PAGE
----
The journey from Negro League to "Major League" status takes us back in time -- back to when Black players had to work twice as hard, not just to play baseball but simply to live during the era of Jim Crow.
Dr. Raymond Doswell is the Vice President and Curator of the Negro Leagues Baseball Museum in Kansas City, Missouri.
"You had to love it to endure it," he said. "And thank God that they did it because without the Negro League, there wasn't a place to nurture a Jackie Robinson or a Henry Aaron to become baseball players, as they could have done other things."
After a long train or bus ride, players couldn't just book hotel rooms or go to restaurants because many towns in the Jim Crow South didn't allow Black guests.
Players often depended on what was known as the "Green Book" that listed friendly Black and White patrons along the road, willing to provide food and lodging.
"That may have meant camping out on someone's farm and fishing for your food," Doswell said. "Or one person having to go into a grocery store and buy peanut butter, crackers and bologna, and soda-pop for everyone, because they wouldn't allow Black people in the restaurant, and you had to go to the back door to do that."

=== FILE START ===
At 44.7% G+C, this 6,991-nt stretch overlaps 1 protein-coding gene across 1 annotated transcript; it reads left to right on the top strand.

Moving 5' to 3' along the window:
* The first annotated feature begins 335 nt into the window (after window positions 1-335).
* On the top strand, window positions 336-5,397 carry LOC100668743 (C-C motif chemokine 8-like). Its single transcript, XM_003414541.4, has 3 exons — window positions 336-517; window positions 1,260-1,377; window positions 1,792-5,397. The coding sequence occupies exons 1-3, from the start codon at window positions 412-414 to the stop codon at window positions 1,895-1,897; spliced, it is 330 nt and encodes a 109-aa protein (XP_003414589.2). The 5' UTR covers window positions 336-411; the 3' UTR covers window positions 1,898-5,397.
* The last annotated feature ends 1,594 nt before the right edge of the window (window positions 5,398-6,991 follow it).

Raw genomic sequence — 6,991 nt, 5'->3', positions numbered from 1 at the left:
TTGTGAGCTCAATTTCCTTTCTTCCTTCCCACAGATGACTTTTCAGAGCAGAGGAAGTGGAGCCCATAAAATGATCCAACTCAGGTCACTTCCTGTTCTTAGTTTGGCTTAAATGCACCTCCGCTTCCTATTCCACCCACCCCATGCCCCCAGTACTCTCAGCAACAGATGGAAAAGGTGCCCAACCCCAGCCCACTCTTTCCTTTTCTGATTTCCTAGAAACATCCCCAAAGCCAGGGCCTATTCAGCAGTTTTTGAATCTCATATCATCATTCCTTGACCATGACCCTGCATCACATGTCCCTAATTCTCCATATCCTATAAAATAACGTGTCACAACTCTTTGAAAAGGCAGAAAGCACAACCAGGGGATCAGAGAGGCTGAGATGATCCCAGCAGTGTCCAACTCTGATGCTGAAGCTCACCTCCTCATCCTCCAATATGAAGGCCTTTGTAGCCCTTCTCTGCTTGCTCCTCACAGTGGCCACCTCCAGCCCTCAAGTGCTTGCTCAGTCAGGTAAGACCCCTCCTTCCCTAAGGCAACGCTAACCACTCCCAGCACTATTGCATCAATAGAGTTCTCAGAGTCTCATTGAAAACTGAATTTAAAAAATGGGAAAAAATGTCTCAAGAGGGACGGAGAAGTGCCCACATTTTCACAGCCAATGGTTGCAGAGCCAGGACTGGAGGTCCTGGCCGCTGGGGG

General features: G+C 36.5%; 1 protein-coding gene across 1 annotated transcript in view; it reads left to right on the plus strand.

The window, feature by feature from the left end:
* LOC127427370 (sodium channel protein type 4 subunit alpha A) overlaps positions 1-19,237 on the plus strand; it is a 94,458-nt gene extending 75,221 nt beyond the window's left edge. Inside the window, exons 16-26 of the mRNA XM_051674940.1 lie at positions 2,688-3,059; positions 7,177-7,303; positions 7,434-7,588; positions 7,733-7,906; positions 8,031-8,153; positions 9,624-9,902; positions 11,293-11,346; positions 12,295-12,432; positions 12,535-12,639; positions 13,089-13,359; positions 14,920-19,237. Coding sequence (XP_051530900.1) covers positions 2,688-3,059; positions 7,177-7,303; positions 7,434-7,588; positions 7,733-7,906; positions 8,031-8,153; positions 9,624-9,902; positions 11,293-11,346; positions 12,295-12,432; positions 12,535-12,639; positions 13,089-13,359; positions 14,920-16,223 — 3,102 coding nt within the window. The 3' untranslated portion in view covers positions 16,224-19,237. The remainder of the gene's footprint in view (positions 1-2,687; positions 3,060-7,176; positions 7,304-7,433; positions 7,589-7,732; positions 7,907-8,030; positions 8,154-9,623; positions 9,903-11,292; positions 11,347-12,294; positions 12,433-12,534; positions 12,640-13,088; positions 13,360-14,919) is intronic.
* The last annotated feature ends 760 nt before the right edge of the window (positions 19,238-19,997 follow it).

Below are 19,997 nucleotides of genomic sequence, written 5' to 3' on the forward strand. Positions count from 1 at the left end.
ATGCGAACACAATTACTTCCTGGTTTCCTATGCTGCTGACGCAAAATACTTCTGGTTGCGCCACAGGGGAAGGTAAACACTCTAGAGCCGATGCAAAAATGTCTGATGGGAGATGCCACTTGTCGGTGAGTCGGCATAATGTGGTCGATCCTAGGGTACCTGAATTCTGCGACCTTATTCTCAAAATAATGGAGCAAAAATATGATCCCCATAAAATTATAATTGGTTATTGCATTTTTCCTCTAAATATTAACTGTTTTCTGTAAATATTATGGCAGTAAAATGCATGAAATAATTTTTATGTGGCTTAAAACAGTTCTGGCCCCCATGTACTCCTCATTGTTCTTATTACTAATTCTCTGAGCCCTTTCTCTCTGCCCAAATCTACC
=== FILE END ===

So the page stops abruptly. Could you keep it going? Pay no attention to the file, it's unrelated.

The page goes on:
But the players marched on, sometimes playing two or three games a day to earn a living. Many took on the role of showman during "barnstorming" exhibitions to promote their name and the game. However, most players loved the life, especially compared to the alternative.
Phoenix author Jeremy Beer wrote the book on Negro League legend Oscar Charleston.
"They got paid way better than the Black worker at the time," Beer said. "They also got paid better than the average White worker at the time. So even though there wasn't much money, talent got paid."
But when it comes to the recent "Major League" designation, the question is: why now?
"In terms of what took so long, we're in a unique juncture in American History," said Scott Bush, CEO of the Society For American Baseball Research. "And I don't think (without) the events of this summer, and the amplified messaging around things like the Black Lives Matter movement, I don't think we would have gotten to this place."
Still, some believe the Negro League never needed, and still doesn't need, MLB's recognition to validate its greatness.
"We, at the museum, felt these players never needed any additional validation for their success and for their talent," Doswell said. "But having said that, there is a great deal of interest in this. There's a great deal of pride that comes with this designation and this recognition, and the baseball community and many fans across the country are extremely excited about this news. We want to be able to support their understanding of this as much as possible."
Major League Baseball has yet to announce any official roll-out of the new designation.
You can find more information on all things Negro Leagues at NLBM.com.